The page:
Aztreonam - The lonely monobactam from a purple bacterium

I appear to be on a bit of an obscure antibiotic kick right now, so bear with me!

In 1928, a Scotsman named Alex Fleming discovered that a mould contaminating one of his Petri plate-based bacterial cultures was dissolving the bacterial colonies around it as it grew. Fortunately for us all, he decided to play around with the mould and managed to extract an antibacterial substance that he boringly named penicillin, after the genus of mould that produced it. It was subsequently shown to be highly effective at treating bacterial infections in humans. World War II came along, spurring the development of a means of mass-production of the drug and ultimately saving the lives of a huge number of infected Allied soldiers. Penicillin went on to revolutionize the treatment of bacterial infections worldwide. The functional group in penicillin that enables it to smite bacteria is the beta-lactam ring. This ring is only four-sided, making it relatively unstable and permitting it to bind to and inactivate an enzyme necessary to make a strong bacterial cell wall. Affected bacteria with wussed-out walls are killed by the uncontrolled buildup of osmotic pressure, which generally causes them to pop/burst/rupture.

Approximately one zillion derivatives of penicillin have since been developed in an attempt to increase the range of bacteria that it can fight and improve its pharmacokinetics (essentially, its ability to get to the site of infection at a high enough concentration to do its thing) and safety. Further research in the realm of microbe-produced antibiotics has yielded a slew of other beta-lactam ring-containing classes of drugs. These include cephalosporins (original compound is produced by fungi of the genus Acremonium), cephamycins (produced by bacteria of the genus Streptomyces), cephabacins (produced by several bacteria of the family Xanthomonadaceae), carbapenems (based on thienamycin, a product of the bacterium Streptomyces cattleya), nocardicins (produced by the bacterium Nocardia uniformis), and monobactams (produced by the bacteria Chromobacterium violaceum).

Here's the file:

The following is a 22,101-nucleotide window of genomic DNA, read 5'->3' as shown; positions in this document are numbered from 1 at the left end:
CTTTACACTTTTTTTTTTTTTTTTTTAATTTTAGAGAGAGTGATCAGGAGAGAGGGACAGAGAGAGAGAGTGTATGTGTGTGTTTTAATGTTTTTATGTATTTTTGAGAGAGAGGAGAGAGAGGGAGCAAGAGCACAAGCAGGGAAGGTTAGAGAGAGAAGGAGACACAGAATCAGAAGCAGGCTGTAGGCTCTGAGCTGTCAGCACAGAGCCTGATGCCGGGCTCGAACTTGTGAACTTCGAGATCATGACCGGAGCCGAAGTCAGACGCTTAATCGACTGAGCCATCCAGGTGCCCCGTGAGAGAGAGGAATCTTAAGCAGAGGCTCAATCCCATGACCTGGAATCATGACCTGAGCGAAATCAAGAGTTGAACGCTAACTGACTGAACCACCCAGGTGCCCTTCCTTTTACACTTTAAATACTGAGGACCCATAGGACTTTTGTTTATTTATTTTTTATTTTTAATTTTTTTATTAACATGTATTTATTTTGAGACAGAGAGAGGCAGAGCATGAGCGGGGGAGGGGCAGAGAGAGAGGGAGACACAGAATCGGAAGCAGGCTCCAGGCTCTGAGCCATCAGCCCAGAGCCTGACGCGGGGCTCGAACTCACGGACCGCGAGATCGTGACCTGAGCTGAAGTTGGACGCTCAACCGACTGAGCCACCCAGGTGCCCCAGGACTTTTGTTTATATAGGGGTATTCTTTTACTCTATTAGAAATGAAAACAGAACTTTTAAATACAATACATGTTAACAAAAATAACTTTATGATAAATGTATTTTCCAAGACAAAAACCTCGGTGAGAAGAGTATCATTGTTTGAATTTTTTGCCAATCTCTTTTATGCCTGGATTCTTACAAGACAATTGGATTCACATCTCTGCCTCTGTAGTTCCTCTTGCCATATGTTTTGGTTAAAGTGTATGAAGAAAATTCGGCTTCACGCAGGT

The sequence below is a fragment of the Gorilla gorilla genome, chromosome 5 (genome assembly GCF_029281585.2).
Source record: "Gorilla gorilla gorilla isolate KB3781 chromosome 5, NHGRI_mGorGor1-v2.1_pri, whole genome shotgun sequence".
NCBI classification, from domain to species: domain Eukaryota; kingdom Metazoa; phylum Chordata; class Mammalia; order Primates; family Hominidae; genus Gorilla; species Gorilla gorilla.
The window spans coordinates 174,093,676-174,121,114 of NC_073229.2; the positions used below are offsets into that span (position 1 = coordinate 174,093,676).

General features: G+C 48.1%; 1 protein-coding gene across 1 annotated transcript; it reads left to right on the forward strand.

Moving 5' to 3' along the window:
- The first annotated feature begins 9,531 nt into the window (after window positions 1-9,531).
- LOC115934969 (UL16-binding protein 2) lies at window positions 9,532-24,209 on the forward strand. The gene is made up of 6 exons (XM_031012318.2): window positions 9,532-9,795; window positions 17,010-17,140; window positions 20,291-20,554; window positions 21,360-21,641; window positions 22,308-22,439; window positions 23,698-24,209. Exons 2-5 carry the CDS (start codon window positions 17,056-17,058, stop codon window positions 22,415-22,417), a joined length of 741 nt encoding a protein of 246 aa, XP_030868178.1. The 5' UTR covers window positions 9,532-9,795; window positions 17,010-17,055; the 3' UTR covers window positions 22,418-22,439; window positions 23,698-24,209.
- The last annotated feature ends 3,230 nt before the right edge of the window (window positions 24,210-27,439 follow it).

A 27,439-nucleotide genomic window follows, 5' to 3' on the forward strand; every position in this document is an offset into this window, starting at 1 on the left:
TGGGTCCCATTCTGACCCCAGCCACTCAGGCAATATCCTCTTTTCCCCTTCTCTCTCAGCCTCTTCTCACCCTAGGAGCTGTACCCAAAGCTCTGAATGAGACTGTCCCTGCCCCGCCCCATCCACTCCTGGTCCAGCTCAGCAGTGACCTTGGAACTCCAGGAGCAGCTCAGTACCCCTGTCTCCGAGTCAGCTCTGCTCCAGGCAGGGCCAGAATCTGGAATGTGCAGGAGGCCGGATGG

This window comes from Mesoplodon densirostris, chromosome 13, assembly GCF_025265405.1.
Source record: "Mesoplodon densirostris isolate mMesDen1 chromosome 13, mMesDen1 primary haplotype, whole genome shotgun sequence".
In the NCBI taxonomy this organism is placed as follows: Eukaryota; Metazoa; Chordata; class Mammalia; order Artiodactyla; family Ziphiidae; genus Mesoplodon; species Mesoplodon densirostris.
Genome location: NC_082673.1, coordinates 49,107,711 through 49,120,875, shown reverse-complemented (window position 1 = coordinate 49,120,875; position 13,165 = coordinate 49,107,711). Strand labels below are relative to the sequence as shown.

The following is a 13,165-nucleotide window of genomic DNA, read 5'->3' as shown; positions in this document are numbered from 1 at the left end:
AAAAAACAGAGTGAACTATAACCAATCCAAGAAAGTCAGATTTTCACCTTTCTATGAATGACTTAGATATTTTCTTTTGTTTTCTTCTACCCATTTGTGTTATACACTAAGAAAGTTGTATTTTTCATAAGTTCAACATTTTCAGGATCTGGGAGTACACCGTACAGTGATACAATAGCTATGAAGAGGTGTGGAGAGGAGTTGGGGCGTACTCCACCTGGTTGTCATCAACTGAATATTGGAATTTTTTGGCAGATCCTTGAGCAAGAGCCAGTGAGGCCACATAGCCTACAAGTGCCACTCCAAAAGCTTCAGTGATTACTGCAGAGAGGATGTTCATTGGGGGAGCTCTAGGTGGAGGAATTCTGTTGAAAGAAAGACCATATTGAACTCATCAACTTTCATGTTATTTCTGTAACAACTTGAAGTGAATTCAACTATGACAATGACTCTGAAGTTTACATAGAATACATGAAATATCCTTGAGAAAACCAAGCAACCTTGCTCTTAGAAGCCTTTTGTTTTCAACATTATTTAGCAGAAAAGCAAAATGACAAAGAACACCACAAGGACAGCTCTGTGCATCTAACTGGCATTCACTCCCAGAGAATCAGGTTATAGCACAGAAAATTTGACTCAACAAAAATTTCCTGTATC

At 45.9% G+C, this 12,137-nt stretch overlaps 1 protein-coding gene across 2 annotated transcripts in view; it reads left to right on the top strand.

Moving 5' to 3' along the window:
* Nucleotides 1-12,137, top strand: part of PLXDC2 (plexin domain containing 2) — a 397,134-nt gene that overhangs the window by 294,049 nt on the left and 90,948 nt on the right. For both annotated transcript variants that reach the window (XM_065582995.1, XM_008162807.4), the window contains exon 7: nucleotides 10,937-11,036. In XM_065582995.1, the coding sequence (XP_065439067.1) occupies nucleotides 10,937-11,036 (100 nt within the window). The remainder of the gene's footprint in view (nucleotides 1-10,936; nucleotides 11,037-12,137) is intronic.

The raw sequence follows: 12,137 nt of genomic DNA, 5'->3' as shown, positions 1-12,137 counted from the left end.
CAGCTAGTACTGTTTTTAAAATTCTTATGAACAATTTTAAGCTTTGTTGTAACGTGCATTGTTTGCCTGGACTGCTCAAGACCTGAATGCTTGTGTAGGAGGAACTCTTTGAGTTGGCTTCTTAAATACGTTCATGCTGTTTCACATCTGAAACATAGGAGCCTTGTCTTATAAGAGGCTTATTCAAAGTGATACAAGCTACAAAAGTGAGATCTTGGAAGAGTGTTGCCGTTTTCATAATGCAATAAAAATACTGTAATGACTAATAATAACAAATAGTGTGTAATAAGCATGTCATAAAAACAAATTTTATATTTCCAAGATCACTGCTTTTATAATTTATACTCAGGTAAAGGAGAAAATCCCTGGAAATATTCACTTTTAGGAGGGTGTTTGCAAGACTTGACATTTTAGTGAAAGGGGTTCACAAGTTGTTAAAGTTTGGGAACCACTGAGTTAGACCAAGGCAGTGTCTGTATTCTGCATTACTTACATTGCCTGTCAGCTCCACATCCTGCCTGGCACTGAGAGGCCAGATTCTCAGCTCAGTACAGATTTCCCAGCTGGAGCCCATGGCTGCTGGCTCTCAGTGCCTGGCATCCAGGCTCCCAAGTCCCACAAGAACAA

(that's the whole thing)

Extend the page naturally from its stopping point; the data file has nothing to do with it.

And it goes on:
The monobactams are neat because a) only one of them (aztreonam) has actually been developed into a commercially available drug and b) their beta-lactam ring is not fused to another ring, as it is in all of the other classes except the nocardicins. The natural synthesizer of aztreonam (Azactam), Chromobacterium violaceum, is a Gram-negative rod-shaped bacteria found in water and soil all over the world that occasionally infects humans. When grown in culture, it produces distinctive smooth metallic dark violet colonies, reflecting the production of a pigment called violacein, which is capable of killing amoebae and trypanosomes. C. violaceum also produces other antibiotics, including aerocyanidine and aerocavin. Unlike the penicillins, aztreonam is lousy at binding to and destroying gram-positive and anaerobic bacteria. However, it has good activity against most aerobic gram-negative bacteria, including those belonging to the genus Pseudomonas. In the clinic, aztreonam must be injected. An inhaled form has been developed (based on the use of an ultrasonic nebulizer to render a solution of the drug airborne as a mist) and is currently in trials.

- Aoki H, Sakai H, Kohsaka M, Konomi T, Hosoda J. Nocardicin A, a new monocyclic beta-lactam antibiotic. I. Discovery, isolation and characterization. J Antibiot (Tokyo). 1976 May;29(5):492-500.
- DurĂ¡n N, Menck CF. Chromobacterium violaceum: a review of pharmacological and industiral perspectives. Crit Rev Microbiol. 2001;27(3):201-22. Review.
- Hellinger WC, Brewer NS. Carbapenems and monobactams: imipenem, meropenem, and aztreonam. Mayo Clin Proc. 1999 Apr;74(4):420-34. Review.
- Ono H, Nozaki Y, Katayama N, Okazaki H. Cephabacins, new cephem antibiotics of bacterial origin. I. Discovery and taxonomy of the producing organisms and fermentation. J Antibiot (Tokyo). 1984 Dec;37(12):1528-35.

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